“Dangerous Totems”, the Civil War and Slavery

I personally find the monuments to be dangerous totems. – Dallas Mayor Mike Rawlings, speaking on the Confederate Monuments

We remember the Titanic, but we don’t erect a monument to the iceberg. – Stephen Colbert

America is going through a difficult time as a result of the rise of white supremacist ideology and its influence on policy-makers. Epicureans are historically known for avoiding politics as long as it’s advantageous, but when Trump compares Robert E Lee, who fought a seditious war against our country in order to be able to continue lynching and enslaving human beings, with people like Thomas Jefferson, who was himself Epicurean, then we sort of do have a dog in this fight.

Justice is defined as mutual advantage in our tradition, and it’s difficult to argue that it is just to engage in terrorist acts or to promote the fertile ground for them to take place, or to allow violence to thrive on our streets where sentient beings are hurt or killed, for the sake of a statue or totem–which is not a sentient being, and in particular one that represents the belief that some people can be owned by other people. Can a totem of this sort be so sacred, as to require or deserve our blood libations?

Even General Lee himself–whose own monument served as an excuse for last weekend’s violence–spoke strongly during the latter part of his life against the erection of monuments to his seditious movement, aware that the country needed to heal. The statue itself, if it could talk, would ask to be toppled! This issue is simply NOT worth fighting over. Like the Nazis, the Confederates lost the war. That should have been that.

This is no longer an issue on which anyone with even a minimal degree of credibility and moral stamina should remain a silent bystander. White supremacists are opportunists, have hundreds of cells of armed terror sympathizers, and have a hard-on for their cherished dream of a racial civil war so that they can gain a chance to swiftly engage in random acts of genocide and ethnic cleansing, as they themselves frankly told the facilitator of this VICE special on the events of last weekend.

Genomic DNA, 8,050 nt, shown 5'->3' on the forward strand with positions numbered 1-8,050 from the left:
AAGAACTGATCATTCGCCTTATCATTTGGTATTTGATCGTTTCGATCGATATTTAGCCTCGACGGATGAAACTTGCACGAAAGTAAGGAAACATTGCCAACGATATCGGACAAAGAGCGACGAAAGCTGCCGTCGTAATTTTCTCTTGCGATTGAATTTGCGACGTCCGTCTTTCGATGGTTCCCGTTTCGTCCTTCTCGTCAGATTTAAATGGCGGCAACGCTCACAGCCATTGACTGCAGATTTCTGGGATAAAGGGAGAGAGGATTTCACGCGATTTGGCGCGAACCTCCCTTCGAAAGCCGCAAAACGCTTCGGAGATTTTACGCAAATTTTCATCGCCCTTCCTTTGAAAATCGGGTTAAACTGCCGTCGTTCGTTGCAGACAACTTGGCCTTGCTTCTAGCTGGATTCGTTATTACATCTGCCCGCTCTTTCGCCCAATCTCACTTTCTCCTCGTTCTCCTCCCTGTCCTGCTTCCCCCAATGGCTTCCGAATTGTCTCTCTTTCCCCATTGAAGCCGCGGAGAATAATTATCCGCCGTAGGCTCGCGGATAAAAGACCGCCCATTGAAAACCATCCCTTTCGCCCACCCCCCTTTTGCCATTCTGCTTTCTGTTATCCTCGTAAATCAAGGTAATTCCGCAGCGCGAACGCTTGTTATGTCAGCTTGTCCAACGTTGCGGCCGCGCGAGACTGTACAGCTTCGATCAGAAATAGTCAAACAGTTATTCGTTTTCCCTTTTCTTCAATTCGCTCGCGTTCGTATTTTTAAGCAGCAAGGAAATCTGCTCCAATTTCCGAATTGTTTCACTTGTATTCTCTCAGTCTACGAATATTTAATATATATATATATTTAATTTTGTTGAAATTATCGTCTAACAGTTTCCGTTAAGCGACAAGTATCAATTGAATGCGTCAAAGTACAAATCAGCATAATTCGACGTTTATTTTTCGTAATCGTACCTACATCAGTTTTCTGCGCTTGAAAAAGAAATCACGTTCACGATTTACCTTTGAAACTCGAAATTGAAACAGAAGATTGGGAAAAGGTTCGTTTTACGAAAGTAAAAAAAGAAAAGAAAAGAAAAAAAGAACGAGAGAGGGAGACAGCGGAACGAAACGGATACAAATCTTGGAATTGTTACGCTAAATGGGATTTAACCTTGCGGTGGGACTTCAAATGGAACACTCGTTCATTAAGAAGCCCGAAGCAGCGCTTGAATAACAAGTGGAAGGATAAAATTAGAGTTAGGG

Jason, a SoFE member, had this to say about the Robert E. Lee monument that served as a lightning rod for recent Charlottesville violence: “To everyone who is claiming that the secession and Civil War wasn’t about slavery, from the horse’s mouth; VP of the Confederacy Stephen’s Cornerstone Speech delivered three weeks after Lincoln was elected and three weeks before the first shots of the war:

“The new Constitution has put at rest forever all the agitating questions relating to our peculiar institutions—African slavery as it exists among us—the proper status of the negro in our form of civilization. This was the immediate cause of the late rupture and present revolution. Jefferson, in his forecast, had anticipated this, as the “rock upon which the old Union would split.” He was right. What was conjecture with him, is now a realized fact. But whether he fully comprehended the great truth upon which that rock stood and stands, may be doubted. The prevailing ideas entertained by him and most of the leading statesmen at the time of the formation of the old Constitution were, that the enslavement of the African was in violation of the laws of nature; that it was wrong in principle, socially, morally and politically. It was an evil they knew not well how to deal with; but the general opinion of the men of that day was, that, somehow or other, in the order of Providence, the institution would be evanescent and pass away… Those ideas, however, were fundamentally wrong. They rested upon the assumption of the equality of races. This was an error. It was a sandy foundation, and the idea of a Government built upon it—when the “storm came and the wind blew, it fell.”

Our new government is founded upon exactly the opposite ideas; its foundations are laid, its cornerstone rests, upon the great truth that the negro is not equal to the white man; that slavery, subordination to the superior race, is his natural and normal condition. This, our new government, is the first, in the history of the world, based upon this great physical, philosophical, and moral truth.”

Further Reading:

Pondering White Supremacy

Recognizing the Real Robert E Lee – The Humanist

About hiramcrespo

Hiram Crespo is the author of 'Tending the Epicurean Garden' (Humanist Press, 2014), 'How to Live a Good Life' (Penguin Random House, 2020), and Epicurus of Samos – His Philosophy and Life: All the principal Classical texts Compiled and Introduced by Hiram Crespo (Ukemi Audiobooks, 2020). He's the founder of societyofepicurus.com, and has written for The Humanist, Eidolon, Occupy, The New Humanism, The Secular Web, Europa Laica, AteístasPR, and many other outlets.
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